When it premiered in 2018, The Kissing Booth marked Netflix’s first real foray into the realm of teen romantic comedies, and it was successful enough to warrant a sequel, The Kissing Booth 2, which hits the streaming service this week. While The Kissing Booth was adapted from Beth Reekles’ 2012 book of the same name, The Kissing Booth 2 pulls from her sequel, 2020’s Going the Distance. The movie sequel also sees the return of writer-director Vince Marcello, though this time he co-wrote the script with newcomer Jay Arnold. The Kissing Booth 2 has some fun moments, especially for fans, but is ultimately an overwrought, overstuffed and overlong teen romcom sequel.
Picking up where the first movie left off, The Kissing Booth 2 follows Elle (Joey King) in her senior year of high school, with her boyfriend Noah (Jacob Elordi) 3,000 miles away at Harvard. However, their relationship faces some conflict when Elle grows suspicious of Noah’s new friend Chloe (Maisie Richardson-Sellers), and she turns to new classmate Marco (Taylor Perez), who’s agreed to help Elle win a dance competition. Making her life more complicated, Elle constantly hanging out with her best friend Lee (Joel Courtney) and his girlfriend Rachel (Meganne Young) puts a strain on their relationship. It all comes to a head when Noah returns home for Thanksgiving, and Elle is forced to confront not only the issues in her own relationship but those in her friendships as well. If it’s not readily apparent by this summary, there’s a lot going on in The Kissing Booth 2 and very little of it makes sense.
At the center of The Kissing Booth 2, Marcello has constructed a solid, if cliche, romance storyline between Elle, Noah and Marco. The young couple is facing their first real challenges with Noah away at school and Elle tempted by a new romance with Marco. That storyline alone could have sustained The Kissing Booth 2, and the filmmakers should have kept it that simple. A well done romcom is difficult to pull off, especially when replicating a story that’s been done before – as many romcoms do. But Marcello and Arnold’s script instead just keeps adding and adding to the story. Lee and Rachel get their own plot that could have been the basis of their own movie, and two supporting characters get a romantic subplot of their own that feels hamfisted in to deliver on the exclusively gay moment in the first film. In the end, there’s too much going on and very little of it ties together well.
With so many storylines, The Kissing Booth 2 would’ve benefitted from a central theme, but there’s nothing of the kind – or at least, nothing beyond “love is great.” Even the resolution of the love triangle between Elle, Noah and Marco – when any other romcom would drive home its theme – The Kissing Booth 2 rushes through to get to the end. In fact, there’s too much happening in The Kissing Booth 2 for the filmmakers to slow down and unpack Elle and Noah’s relationship, it’s simply taken for granted that they’re destined to be together. Of course, if The Kissing Booth 2 did slow down at all, it would’ve ended up an even more bloated movie. With an already over-two-hour runtime, the film cannot afford to take any extra time, even to focus on its core relationship or nail down a central theme. As it is, The Kissing Booth 2 already feels too long, and the sequel likely could’ve been helped by being trimmed down to a shorter runtime as it would’ve forced more cohesion in the story.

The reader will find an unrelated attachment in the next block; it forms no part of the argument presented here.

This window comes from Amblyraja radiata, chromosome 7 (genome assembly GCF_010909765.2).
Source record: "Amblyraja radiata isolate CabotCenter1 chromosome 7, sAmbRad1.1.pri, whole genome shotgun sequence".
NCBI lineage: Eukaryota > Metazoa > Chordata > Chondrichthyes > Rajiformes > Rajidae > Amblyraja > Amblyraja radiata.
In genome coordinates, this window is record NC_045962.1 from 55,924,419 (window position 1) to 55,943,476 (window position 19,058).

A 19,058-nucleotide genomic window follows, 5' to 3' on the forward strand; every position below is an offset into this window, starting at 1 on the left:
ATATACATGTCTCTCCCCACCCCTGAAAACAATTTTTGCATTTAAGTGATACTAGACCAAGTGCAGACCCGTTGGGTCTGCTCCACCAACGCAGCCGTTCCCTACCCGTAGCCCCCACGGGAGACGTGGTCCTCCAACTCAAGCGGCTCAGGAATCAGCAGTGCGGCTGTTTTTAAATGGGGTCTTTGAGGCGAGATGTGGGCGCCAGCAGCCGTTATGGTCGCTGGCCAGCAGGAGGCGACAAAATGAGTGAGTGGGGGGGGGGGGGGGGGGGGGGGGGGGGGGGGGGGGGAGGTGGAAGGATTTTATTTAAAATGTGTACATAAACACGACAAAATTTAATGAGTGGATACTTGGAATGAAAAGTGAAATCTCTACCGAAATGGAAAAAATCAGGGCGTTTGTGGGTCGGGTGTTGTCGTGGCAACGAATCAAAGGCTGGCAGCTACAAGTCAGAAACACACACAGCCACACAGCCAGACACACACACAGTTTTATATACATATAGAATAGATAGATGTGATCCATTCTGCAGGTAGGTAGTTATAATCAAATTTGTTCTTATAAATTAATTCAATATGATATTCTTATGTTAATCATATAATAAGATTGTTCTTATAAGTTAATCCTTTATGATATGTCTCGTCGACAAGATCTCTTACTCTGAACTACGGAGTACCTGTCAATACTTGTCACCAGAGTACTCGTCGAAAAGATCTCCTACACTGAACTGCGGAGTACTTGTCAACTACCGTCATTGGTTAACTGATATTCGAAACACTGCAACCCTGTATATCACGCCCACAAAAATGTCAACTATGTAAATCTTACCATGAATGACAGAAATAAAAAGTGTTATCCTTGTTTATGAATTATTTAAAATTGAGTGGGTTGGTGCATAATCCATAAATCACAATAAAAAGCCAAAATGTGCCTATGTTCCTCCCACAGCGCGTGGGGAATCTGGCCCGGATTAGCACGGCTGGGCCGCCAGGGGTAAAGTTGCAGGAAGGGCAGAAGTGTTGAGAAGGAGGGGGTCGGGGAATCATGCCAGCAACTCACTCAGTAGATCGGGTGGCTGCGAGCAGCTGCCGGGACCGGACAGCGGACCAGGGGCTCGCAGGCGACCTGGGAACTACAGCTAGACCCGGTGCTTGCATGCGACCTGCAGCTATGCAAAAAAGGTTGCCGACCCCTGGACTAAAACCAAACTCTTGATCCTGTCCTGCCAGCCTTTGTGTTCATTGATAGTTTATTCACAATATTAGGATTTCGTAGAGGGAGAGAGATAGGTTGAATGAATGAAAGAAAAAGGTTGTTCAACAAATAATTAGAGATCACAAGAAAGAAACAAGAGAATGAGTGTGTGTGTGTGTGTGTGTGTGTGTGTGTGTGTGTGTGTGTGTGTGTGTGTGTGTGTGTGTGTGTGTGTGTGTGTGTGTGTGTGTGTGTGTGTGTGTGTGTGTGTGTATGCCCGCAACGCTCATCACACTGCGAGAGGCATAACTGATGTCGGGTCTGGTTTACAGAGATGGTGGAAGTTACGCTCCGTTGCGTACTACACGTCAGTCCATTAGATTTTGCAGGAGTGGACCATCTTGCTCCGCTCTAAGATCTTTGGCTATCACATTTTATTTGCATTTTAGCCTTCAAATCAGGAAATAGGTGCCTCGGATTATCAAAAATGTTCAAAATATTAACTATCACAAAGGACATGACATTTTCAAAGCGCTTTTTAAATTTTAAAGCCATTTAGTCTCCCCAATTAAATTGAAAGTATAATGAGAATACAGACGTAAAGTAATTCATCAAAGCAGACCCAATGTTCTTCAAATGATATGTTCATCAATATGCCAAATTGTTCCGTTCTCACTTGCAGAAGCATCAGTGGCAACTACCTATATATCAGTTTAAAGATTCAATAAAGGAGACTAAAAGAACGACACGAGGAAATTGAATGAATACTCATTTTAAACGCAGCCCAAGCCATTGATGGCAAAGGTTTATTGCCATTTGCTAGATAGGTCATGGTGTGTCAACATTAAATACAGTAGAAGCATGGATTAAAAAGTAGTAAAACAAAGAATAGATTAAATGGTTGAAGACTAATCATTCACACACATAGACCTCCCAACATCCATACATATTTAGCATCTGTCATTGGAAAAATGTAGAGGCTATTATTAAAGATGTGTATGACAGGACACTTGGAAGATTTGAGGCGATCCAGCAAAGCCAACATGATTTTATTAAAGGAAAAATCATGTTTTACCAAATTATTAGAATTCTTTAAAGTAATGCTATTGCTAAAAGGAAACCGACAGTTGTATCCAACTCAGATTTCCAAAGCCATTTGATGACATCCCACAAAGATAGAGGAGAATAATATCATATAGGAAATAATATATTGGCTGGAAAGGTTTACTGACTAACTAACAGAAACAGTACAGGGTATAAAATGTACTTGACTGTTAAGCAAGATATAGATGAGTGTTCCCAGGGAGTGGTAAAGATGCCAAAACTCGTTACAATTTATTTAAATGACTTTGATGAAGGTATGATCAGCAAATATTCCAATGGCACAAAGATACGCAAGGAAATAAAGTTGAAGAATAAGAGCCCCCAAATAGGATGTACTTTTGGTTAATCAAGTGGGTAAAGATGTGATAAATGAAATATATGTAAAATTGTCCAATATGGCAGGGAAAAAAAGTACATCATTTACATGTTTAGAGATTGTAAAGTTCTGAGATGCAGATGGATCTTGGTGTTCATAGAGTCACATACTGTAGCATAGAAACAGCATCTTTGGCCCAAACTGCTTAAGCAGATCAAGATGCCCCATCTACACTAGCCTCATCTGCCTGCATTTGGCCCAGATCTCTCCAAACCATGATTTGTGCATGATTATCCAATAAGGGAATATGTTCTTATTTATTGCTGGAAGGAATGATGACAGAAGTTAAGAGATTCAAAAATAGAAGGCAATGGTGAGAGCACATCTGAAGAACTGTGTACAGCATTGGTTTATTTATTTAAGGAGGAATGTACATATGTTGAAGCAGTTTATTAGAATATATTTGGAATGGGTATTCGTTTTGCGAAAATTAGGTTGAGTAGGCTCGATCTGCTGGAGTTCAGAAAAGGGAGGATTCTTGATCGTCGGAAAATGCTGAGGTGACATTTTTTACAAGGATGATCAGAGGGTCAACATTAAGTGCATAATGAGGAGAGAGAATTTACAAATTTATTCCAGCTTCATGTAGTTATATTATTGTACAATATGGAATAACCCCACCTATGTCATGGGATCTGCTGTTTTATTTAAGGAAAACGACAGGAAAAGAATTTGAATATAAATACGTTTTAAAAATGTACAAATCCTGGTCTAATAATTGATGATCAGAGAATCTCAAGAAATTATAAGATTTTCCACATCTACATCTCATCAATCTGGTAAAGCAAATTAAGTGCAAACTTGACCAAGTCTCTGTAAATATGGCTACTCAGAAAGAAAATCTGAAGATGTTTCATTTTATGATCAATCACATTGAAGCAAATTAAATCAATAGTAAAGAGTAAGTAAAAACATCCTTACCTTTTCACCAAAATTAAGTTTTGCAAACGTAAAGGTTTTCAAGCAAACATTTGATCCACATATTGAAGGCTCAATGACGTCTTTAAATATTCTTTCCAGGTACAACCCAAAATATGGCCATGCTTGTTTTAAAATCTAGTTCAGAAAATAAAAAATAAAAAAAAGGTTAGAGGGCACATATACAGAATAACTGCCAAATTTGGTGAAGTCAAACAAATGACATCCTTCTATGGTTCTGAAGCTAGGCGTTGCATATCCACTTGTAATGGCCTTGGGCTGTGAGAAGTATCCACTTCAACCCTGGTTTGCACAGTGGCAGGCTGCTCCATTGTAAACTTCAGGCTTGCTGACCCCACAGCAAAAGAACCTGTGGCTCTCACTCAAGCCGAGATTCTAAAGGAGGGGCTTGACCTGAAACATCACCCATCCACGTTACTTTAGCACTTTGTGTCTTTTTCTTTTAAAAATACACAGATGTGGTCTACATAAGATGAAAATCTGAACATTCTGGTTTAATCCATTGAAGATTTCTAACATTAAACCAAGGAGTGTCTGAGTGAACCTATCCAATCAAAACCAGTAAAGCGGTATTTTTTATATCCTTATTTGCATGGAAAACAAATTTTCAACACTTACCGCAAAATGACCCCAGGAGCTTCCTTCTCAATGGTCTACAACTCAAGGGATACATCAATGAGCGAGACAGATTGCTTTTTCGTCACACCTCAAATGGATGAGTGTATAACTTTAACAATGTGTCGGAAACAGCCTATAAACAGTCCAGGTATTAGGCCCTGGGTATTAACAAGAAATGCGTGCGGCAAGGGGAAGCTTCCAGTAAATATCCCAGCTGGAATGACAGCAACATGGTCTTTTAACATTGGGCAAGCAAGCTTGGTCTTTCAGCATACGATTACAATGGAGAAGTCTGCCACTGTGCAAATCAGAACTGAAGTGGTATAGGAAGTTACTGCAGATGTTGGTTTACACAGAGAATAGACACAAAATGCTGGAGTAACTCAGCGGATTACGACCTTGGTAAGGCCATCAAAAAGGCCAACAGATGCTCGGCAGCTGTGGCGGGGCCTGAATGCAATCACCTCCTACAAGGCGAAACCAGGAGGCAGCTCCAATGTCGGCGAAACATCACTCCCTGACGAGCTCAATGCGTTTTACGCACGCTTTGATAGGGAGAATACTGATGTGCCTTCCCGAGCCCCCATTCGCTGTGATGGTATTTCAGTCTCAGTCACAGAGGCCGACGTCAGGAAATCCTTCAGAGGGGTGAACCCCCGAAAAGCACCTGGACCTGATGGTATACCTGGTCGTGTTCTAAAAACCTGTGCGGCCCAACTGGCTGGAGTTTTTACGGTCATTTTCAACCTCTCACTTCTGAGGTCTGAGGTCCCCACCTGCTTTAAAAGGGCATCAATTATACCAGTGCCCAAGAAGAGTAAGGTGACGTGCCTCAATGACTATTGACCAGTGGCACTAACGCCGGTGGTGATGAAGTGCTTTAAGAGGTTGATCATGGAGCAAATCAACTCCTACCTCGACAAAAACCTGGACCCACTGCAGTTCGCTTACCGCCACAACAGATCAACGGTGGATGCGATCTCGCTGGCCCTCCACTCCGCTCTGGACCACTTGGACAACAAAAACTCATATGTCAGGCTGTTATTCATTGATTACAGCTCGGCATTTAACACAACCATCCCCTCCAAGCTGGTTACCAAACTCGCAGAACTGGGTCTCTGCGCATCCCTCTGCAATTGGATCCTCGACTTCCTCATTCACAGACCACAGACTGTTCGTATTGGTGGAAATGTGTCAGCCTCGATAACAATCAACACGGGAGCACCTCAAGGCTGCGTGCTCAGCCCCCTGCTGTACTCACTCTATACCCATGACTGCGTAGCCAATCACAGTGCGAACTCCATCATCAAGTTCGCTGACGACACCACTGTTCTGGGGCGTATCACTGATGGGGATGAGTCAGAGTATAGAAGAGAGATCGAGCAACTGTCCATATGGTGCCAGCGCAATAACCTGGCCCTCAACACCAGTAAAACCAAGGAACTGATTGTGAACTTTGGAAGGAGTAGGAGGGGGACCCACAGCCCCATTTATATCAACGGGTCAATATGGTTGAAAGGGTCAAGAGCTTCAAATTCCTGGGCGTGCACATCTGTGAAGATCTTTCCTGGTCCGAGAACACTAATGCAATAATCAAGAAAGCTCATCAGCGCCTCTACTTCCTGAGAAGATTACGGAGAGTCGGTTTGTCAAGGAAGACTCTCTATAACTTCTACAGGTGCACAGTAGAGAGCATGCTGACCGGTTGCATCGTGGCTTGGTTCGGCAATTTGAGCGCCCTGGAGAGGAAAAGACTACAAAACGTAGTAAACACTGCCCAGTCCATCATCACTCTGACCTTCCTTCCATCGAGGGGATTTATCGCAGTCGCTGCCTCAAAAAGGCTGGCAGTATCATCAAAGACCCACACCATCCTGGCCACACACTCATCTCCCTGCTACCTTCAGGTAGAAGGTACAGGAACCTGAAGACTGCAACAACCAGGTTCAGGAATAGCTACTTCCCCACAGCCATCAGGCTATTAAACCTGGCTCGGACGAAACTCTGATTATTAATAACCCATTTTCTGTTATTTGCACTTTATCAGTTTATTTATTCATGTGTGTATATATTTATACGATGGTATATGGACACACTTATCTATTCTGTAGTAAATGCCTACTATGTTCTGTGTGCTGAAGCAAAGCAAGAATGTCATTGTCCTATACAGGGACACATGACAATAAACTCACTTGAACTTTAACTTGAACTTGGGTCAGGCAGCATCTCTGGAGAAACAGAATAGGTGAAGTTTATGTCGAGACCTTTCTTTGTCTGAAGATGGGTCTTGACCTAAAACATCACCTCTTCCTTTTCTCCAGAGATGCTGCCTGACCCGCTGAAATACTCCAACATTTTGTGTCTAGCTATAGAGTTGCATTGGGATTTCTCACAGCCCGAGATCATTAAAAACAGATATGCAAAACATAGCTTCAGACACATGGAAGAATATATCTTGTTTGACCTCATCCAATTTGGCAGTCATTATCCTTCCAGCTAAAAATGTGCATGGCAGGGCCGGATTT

If The Kissing Booth 2 does have any kind of central theses it’s that the movie was crafted specifically for fans of The Kissing Booth, to the exclusion of anyone else. There are plenty of callbacks to the first movie, especially in the opening sequences, to drive home the point that this movie is for the fans and no one else. Beyond that, The Kissing Booth 2 does have some fun moments, particularly to do with Marco, who’s far more interesting than the rest of the movie. There’s also plenty of The Kissing Booth’s goofy humor and some cringe comedy, though the one main cringey joke goes on for far too long as to be excruciating. Still, the sequel has some cute moments, even if they aren’t well-earned by the plot or character development.
Ultimately, The Kissing Booth 2 was clearly made for fans of the first movie who just want more of the same. But whereas The Kissing Booth had a kind of goofy, cliche charm, The Kissing Booth 2 delivers dizzying distraction in too much story and spectacle to hide the fact that it’s not really saying anything. As a result, fans of The Kissing Booth may want to check out The Kissing Booth 2, but shouldn’t expect a sequel that elevates or even really builds on the first film. For those who didn’t particularly like The Kissing Booth or never had the desire to give it a watch, The Kissing Booth 2 is entirely missable. Even at a time when there are few new movies releasing, viewers would do better watching something else (like the far superior 2020 Netflix sequel to a 2018 teen romcom, To All the Boys: P.S. I Still Love You).
The Kissing Booth 2 is now streaming on Netflix. It is 130 minutes long and rated TV-14.
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